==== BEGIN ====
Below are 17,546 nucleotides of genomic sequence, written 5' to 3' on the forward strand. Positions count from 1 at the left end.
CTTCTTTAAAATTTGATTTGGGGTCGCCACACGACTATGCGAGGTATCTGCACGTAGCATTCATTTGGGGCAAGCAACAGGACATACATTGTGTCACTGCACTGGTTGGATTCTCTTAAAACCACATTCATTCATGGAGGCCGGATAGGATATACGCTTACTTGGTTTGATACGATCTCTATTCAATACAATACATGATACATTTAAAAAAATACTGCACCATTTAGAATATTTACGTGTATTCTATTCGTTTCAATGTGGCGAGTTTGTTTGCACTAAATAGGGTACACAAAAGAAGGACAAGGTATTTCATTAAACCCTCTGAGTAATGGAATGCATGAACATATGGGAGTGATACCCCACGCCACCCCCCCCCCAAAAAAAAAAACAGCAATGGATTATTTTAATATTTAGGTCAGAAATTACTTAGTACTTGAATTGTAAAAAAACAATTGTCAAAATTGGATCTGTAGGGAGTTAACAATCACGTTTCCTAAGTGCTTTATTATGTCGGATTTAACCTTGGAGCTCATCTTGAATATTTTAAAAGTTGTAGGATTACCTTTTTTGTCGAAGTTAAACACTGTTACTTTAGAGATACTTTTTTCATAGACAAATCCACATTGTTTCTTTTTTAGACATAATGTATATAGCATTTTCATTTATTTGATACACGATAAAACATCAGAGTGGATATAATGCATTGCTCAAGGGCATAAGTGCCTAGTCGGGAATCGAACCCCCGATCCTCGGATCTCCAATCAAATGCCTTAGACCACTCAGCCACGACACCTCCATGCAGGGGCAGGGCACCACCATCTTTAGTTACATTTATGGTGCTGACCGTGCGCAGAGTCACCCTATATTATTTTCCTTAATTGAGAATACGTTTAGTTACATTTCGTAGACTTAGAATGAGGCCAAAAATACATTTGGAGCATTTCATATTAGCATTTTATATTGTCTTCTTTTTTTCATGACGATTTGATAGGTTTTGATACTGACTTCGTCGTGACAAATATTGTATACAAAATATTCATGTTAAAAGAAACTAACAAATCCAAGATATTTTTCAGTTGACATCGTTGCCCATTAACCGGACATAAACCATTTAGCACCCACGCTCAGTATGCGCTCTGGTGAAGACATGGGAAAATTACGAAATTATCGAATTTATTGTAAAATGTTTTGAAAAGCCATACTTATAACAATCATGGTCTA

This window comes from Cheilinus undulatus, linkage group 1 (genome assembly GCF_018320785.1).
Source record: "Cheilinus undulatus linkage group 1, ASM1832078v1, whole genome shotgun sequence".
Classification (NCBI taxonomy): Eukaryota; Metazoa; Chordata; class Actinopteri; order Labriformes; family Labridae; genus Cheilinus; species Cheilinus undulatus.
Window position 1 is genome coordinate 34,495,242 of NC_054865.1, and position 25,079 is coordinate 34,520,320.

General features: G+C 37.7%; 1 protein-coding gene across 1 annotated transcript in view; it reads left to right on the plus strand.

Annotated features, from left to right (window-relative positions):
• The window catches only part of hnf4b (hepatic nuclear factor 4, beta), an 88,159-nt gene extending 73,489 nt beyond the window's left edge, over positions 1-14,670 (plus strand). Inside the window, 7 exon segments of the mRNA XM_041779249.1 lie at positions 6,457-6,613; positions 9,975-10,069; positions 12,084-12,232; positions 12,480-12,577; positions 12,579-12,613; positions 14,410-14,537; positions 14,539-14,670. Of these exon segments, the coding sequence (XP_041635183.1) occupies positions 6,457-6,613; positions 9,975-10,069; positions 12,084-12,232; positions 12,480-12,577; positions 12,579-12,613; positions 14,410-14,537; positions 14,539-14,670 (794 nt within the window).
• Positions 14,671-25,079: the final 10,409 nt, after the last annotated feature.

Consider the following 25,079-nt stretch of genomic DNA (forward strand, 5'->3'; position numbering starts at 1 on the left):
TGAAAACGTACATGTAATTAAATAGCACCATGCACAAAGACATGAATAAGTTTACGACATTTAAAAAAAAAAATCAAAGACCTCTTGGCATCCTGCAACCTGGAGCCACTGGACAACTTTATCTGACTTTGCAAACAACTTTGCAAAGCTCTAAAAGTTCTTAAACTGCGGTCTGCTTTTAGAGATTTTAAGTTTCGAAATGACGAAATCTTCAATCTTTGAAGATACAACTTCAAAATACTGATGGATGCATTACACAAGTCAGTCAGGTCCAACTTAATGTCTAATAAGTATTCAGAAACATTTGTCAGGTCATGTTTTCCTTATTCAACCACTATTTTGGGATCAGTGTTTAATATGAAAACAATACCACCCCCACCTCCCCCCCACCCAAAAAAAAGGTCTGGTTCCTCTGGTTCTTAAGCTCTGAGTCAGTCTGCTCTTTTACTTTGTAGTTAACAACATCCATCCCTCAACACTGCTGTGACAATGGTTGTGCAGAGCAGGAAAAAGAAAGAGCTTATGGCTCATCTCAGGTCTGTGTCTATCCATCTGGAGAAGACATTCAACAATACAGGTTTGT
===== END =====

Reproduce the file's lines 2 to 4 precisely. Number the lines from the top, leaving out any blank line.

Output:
CTTCTTTAAAATTTGATTTGGGGTCGCCACACGACTATGCGAGGTATCTGCACGTAGCATTCATTTGGGGCAAGCAACAGGACATACATTGTGTCACTGCACTGGTTGGATTCTCTTAAAACCACATTCATTCATGGAGGCCGGATAGGATATACGCTTACTTGGTTTGATACGATCTCTATTCAATACAATACATGATACATTTAAAAAAATACTGCACCATTTAGAATATTTACGTGTATTCTATTCGTTTCAATGTGGCGAGTTTGTTTGCACTAAATAGGGTACACAAAAGAAGGACAAGGTATTTCATTAAACCCTCTGAGTAATGGAATGCATGAACATATGGGAGTGATACCCCACGCCACCCCCCCCCCAAAAAAAAAAACAGCAATGGATTATTTTAATATTTAGGTCAGAAATTACTTAGTACTTGAATTGTAAAAAAACAATTGTCAAAATTGGATCTGTAGGGAGTTAACAATCACGTTTCCTAAGTGCTTTATTATGTCGGATTTAACCTTGGAGCTCATCTTGAATATTTTAAAAGTTGTAGGATTACCTTTTTTGTCGAAGTTAAACACTGTTACTTTAGAGATACTTTTTTCATAGACAAATCCACATTGTTTCTTTTTTAGACATAATGTATATAGCATTTTCATTTATTTGATACACGATAAAACATCAGAGTGGATATAATGCATTGCTCAAGGGCATAAGTGCCTAGTCGGGAATCGAACCCCCGATCCTCGGATCTCCAATCAAATGCCTTAGACCACTCAGCCACGACACCTCCATGCAGGGGCAGGGCACCACCATCTTTAGTTACATTTATGGTGCTGACCGTGCGCAGAGTCACCCTATATTATTTTCCTTAATTGAGAATACGTTTAGTTACATTTCGTAGACTTAGAATGAGGCCAAAAATACATTTGGAGCATTTCATATTAGCATTTTATATTGTCTTCTTTTTTTCATGACGATTTGATAGGTTTTGATACTGACTTCGTCGTGACAAATATTGTATACAAAATATTCATGTTAAAAGAAACTAACAAATCCAAGATATTTTTCAGTTGACATCGTTGCCCATTAACCGGACATAAACCATTTAGCACCCACGCTCAGTATGCGCTCTGGTGAAGACATGGGAAAATTACGAAATTATCGAATTTATTGTAAAATGTTTTGAAAAGCCATACTTATAACAATCATGGTCTA

This window comes from Cheilinus undulatus, linkage group 1 (genome assembly GCF_018320785.1).
Source record: "Cheilinus undulatus linkage group 1, ASM1832078v1, whole genome shotgun sequence".